Finding Your 21-Foot Ladder

Dr. Cesar Cruz shares his life experiences to inspire WHS students to shine

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Finding Your 21-Foot Ladder

Cesar Cruz spoke to Woodside students about never giving up.

Cesar Cruz spoke to Woodside students about never giving up.

Adele Alvarez

Cesar Cruz spoke to Woodside students about never giving up.

Adele Alvarez

Adele Alvarez

Cesar Cruz spoke to Woodside students about never giving up.

Noelia Arteaga, Staff Writer

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Harvard graduate, Cesar Cruz, delivered an ardent presentation to Woodside High School students on Monday about his life struggles and successes, sending a powerful message to the audience.

It is rare to meet a Harvard Ph.D. grad, especially one that is a Mexican immigrant. But that’s exactly who WHS students got to meet. Cesar Cruz, founder of the Homies Empowerment Movement, recipient of the Jefferson Award for Public Services, and first Mexican male to ever receive a Doctorate in Educational Leadership at the Harvard Graduate School of Education, is much more than just a Harvard graduate.

“It’s about figuring out how do I see the other things about me and not just my imperfection,” Cruz said in the beginning of his presentation. “So what I would like young people is to take inventory of all the things that are amazing about them. And maybe they don’t know what it is, but they’re still alive.”

Cruz captivated his audience with interactive conversations, allowing students to discuss topics with one another and giving opportunities to the students to stand and share their thoughts with the rest of the audience on themes, like immigration, stereotyping, and racism specifically towards Hispanic and Latinx youth. Throughout the entire presentation, Cruz addressed the audience asking for permission to continue speaking about a topic, making sure everyone was comfortable.

Marco Mirandera, a freshman at the presentation felt that he was “very comfortable during the presentation. I really connected with Cesar because I too have gone through the same problems as him such as constantly being scared that my parents could suddenly be deported.”

Through his early life, Cruz had to endure many hardships. When he was just a child, his mother abandoned him to seek a better life in America. Being from Jalisco, Mexico, Cruz experienced a lot of things very few children in the U.S. experience, like poverty, starvation, and abuse. When he was only ten years old, his mother was deported for the first time.

“I learned how to dodge real bullets but I didn’t know how to dodge emotional bullets,” Cruz said. “When you’re really depressed and feel like it’s over, I would love young people to find all of the amazing things they can find for the emotional flu.’’

As a teenager, Cruz had a lot of trouble caring about school. He didn’t understand why he should care about school or what why it was actually important. This is something many WHS students can relate to regardless of age or ethnicity. He, like other suffering teens, fell into the nefarious spiral of drugs and alcohol to escape his problems.  However, he found strength and inspiration in his grandmother.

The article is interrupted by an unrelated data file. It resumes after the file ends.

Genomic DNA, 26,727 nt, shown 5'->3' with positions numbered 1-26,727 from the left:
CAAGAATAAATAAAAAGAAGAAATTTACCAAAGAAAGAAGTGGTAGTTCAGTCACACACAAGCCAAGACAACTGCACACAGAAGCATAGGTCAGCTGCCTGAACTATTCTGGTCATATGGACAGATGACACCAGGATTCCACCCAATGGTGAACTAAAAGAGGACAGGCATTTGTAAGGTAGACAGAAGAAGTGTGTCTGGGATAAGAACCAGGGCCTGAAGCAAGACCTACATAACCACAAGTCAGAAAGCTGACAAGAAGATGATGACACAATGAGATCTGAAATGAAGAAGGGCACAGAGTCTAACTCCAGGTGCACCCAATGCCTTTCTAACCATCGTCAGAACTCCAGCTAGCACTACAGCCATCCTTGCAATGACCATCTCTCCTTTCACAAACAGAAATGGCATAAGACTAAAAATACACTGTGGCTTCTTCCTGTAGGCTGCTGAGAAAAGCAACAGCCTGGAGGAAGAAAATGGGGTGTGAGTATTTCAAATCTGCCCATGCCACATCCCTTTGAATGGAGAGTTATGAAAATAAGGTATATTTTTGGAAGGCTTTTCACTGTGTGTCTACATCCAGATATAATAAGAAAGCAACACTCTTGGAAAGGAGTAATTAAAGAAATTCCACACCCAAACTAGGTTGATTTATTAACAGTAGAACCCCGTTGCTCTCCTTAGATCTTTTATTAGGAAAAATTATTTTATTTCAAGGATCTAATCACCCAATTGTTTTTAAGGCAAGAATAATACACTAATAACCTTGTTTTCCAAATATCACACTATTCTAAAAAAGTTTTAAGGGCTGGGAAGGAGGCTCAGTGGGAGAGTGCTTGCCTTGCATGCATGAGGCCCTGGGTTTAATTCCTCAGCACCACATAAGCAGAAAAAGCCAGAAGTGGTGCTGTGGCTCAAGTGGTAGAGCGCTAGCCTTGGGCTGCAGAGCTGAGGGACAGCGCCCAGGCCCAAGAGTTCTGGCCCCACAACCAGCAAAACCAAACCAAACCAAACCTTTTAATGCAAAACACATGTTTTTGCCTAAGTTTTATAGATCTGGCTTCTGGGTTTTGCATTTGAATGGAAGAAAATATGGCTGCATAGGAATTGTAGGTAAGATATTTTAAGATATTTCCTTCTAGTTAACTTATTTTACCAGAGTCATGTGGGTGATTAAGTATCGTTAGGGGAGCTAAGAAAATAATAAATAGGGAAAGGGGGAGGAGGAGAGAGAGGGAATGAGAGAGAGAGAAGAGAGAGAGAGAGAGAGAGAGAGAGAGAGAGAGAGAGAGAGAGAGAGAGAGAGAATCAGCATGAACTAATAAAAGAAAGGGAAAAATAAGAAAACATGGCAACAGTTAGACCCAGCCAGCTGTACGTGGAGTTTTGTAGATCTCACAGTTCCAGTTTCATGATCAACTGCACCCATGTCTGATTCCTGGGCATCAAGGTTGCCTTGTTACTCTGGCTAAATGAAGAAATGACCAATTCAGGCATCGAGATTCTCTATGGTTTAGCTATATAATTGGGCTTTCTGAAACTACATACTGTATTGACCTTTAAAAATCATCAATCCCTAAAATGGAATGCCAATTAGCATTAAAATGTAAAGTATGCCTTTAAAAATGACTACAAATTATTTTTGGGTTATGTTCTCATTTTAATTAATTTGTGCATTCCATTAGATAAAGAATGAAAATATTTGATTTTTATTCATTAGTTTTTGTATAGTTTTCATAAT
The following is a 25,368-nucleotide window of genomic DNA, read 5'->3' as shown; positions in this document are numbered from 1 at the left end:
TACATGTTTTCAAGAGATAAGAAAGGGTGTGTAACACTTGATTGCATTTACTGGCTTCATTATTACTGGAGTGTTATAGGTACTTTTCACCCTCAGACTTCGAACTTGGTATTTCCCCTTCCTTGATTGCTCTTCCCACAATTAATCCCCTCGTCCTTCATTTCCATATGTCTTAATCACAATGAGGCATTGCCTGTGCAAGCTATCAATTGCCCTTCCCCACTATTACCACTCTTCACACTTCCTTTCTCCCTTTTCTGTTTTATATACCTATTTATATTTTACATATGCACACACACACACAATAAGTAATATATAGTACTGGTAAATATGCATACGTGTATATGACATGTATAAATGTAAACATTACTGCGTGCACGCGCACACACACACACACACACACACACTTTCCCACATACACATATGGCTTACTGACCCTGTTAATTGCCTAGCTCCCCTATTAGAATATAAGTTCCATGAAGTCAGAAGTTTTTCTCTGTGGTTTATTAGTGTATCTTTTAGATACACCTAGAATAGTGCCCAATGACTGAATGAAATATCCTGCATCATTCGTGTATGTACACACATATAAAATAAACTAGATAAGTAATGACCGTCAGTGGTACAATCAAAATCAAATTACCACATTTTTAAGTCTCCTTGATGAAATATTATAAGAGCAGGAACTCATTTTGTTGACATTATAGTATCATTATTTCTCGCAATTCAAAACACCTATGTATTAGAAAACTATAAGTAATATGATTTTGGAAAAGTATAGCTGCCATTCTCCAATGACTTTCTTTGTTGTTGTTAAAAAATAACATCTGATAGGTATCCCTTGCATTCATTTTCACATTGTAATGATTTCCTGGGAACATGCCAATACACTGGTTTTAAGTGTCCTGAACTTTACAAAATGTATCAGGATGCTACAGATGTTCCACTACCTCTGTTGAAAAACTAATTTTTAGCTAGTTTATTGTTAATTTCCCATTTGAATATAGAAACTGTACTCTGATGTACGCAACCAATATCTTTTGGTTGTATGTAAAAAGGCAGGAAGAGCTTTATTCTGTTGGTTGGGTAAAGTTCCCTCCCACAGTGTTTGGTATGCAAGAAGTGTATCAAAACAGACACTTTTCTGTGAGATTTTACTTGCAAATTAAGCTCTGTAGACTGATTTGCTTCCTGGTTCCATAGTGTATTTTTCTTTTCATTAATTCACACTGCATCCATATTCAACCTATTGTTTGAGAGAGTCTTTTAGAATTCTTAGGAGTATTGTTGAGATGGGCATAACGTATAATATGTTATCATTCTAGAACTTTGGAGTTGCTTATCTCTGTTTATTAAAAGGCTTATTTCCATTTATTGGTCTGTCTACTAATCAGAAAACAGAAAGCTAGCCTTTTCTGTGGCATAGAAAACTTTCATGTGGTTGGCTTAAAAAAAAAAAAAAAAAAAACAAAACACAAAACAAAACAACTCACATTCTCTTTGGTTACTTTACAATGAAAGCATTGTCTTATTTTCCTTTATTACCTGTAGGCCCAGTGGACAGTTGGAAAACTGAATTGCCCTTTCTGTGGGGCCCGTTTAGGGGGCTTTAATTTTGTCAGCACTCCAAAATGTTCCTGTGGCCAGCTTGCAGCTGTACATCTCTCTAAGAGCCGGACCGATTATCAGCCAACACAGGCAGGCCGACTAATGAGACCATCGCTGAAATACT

“I think it’s my grandmother’s hope. I was so depressed I was doing drugs and she still embraced me,” Cruz explained. “I think I wanted to do that in education.”

Along with drugs and an educational identity crisis, Cruz was also a teen-parent and lost his son.  All while coping with his loss, Cruz went on a hunger strike because the California Governor refused to speak with the teachers and students regarding the impoverished Richmond schools.

His students and other teachers joined in on the march because they were “losing everything amazing about school,” Cruz mentioned. “We lost sports, music, arts, counselors, librarians. I felt I needed to stand up and the students felt like they needed to stand up so we marched 70 miles to the governor’s office, and when we got there he refused to see us.”

The peaceful hunger strike protest lasted 26 days, and Cruz found strength within himself in order to continue the strike.

“I think it was my faith that a new world is possible,” Cruz commented. “I do believe a new world is possible to try and create change.”

After graduating from UC Berkeley with a Bachelor of History, he was an educator for 27 years. After that, he has spent the last 17 years in positions of leadership, most remarkably as the Dean of Secondary Schools Program at Harvard University.

“I didn’t see too many people that look like me,” Cruz shared about his experience at Harvard. “Any school you go to is not rocket science. If you learn to think for yourself, doing the reading, and writing… you can ace homework. They make them out to be the hardest places but they’re not. They want people that are critical thinkers. And so can the whole student body at Woodside. But, people who look like me don’t get shown as a Harvard graduate, but I am.”

In the end, Cruz didn’t want kids to learn about his life but rather his philosophy. Using his life experiences, Cruz truly connected with the students, providing a safe environment to provide their thoughts and ideas, helping them find their 21-foot ladders.

“My mom has this story about 20-foot borders and this is an obstacle in your life that’s really big,” Cruz said. “But what if you had a 21-foot ladder that was even bigger than the obstacle? That’s my mom’s faith, hope, and love, and that’s what we do every day.”

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